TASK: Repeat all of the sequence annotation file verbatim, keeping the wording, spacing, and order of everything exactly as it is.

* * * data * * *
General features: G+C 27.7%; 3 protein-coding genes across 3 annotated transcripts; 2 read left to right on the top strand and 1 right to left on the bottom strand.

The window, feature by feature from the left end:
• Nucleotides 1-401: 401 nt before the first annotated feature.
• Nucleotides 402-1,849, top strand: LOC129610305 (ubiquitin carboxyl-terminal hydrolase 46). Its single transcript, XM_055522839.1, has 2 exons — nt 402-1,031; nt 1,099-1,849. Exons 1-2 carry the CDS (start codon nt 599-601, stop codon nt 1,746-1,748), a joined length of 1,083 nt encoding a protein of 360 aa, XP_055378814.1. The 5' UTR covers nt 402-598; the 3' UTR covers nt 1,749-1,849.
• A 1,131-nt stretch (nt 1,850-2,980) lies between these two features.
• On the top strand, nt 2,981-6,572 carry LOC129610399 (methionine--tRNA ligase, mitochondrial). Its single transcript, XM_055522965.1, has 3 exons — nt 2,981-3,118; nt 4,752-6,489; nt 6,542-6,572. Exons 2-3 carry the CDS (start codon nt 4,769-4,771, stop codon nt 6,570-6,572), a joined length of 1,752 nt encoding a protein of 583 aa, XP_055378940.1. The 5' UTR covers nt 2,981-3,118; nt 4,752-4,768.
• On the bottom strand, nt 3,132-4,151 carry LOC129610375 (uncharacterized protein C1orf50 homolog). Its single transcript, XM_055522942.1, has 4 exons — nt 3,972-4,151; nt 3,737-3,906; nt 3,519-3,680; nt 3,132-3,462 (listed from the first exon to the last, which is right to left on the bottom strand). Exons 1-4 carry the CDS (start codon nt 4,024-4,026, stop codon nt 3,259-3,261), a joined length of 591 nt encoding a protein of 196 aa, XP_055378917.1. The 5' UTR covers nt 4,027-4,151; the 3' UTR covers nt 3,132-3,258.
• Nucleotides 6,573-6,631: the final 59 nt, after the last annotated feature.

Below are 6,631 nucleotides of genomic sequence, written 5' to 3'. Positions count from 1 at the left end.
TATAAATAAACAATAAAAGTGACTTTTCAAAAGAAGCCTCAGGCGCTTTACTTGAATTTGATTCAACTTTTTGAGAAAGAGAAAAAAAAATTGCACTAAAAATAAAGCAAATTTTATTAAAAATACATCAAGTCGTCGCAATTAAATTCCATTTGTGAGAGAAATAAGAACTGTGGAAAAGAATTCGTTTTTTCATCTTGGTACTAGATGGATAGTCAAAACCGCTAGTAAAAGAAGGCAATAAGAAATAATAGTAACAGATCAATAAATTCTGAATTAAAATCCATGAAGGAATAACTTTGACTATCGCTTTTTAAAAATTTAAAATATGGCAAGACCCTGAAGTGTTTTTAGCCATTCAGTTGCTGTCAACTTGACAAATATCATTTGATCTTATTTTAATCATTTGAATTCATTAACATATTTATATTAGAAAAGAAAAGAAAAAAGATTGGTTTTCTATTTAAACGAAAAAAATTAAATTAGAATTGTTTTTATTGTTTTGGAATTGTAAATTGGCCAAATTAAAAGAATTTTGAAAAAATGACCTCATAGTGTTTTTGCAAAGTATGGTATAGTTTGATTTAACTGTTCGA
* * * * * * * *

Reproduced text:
General features: G+C 27.7%; 3 protein-coding genes across 3 annotated transcripts; 2 read left to right on the top strand and 1 right to left on the bottom strand.

The window, feature by feature from the left end:
• Nucleotides 1-401: 401 nt before the first annotated feature.
• Nucleotides 402-1,849, top strand: LOC129610305 (ubiquitin carboxyl-terminal hydrolase 46). Its single transcript, XM_055522839.1, has 2 exons — nt 402-1,031; nt 1,099-1,849. Exons 1-2 carry the CDS (start codon nt 599-601, stop codon nt 1,746-1,748), a joined length of 1,083 nt encoding a protein of 360 aa, XP_055378814.1. The 5' UTR covers nt 402-598; the 3' UTR covers nt 1,749-1,849.
• A 1,131-nt stretch (nt 1,850-2,980) lies between these two features.
• On the top strand, nt 2,981-6,572 carry LOC129610399 (methionine--tRNA ligase, mitochondrial). Its single transcript, XM_055522965.1, has 3 exons — nt 2,981-3,118; nt 4,752-6,489; nt 6,542-6,572. Exons 2-3 carry the CDS (start codon nt 4,769-4,771, stop codon nt 6,570-6,572), a joined length of 1,752 nt encoding a protein of 583 aa, XP_055378940.1. The 5' UTR covers nt 2,981-3,118; nt 4,752-4,768.
• On the bottom strand, nt 3,132-4,151 carry LOC129610375 (uncharacterized protein C1orf50 homolog). Its single transcript, XM_055522942.1, has 4 exons — nt 3,972-4,151; nt 3,737-3,906; nt 3,519-3,680; nt 3,132-3,462 (listed from the first exon to the last, which is right to left on the bottom strand). Exons 1-4 carry the CDS (start codon nt 4,024-4,026, stop codon nt 3,259-3,261), a joined length of 591 nt encoding a protein of 196 aa, XP_055378917.1. The 5' UTR covers nt 4,027-4,151; the 3' UTR covers nt 3,132-3,258.
• Nucleotides 6,573-6,631: the final 59 nt, after the last annotated feature.

Below are 6,631 nucleotides of genomic sequence, written 5' to 3'. Positions count from 1 at the left end.
TATAAATAAACAATAAAAGTGACTTTTCAAAAGAAGCCTCAGGCGCTTTACTTGAATTTGATTCAACTTTTTGAGAAAGAGAAAAAAAAATTGCACTAAAAATAAAGCAAATTTTATTAAAAATACATCAAGTCGTCGCAATTAAATTCCATTTGTGAGAGAAATAAGAACTGTGGAAAAGAATTCGTTTTTTCATCTTGGTACTAGATGGATAGTCAAAACCGCTAGTAAAAGAAGGCAATAAGAAATAATAGTAACAGATCAATAAATTCTGAATTAAAATCCATGAAGGAATAACTTTGACTATCGCTTTTTAAAAATTTAAAATATGGCAAGACCCTGAAGTGTTTTTAGCCATTCAGTTGCTGTCAACTTGACAAATATCATTTGATCTTATTTTAATCATTTGAATTCATTAACATATTTATATTAGAAAAGAAAAGAAAAAAGATTGGTTTTCTATTTAAACGAAAAAAATTAAATTAGAATTGTTTTTATTGTTTTGGAATTGTAAATTGGCCAAATTAAAAGAATTTTGAAAAAATGACCTCATAGTGTTTTTGCAAAGTATGGTATAGTTTGATTTAACTGTTCGA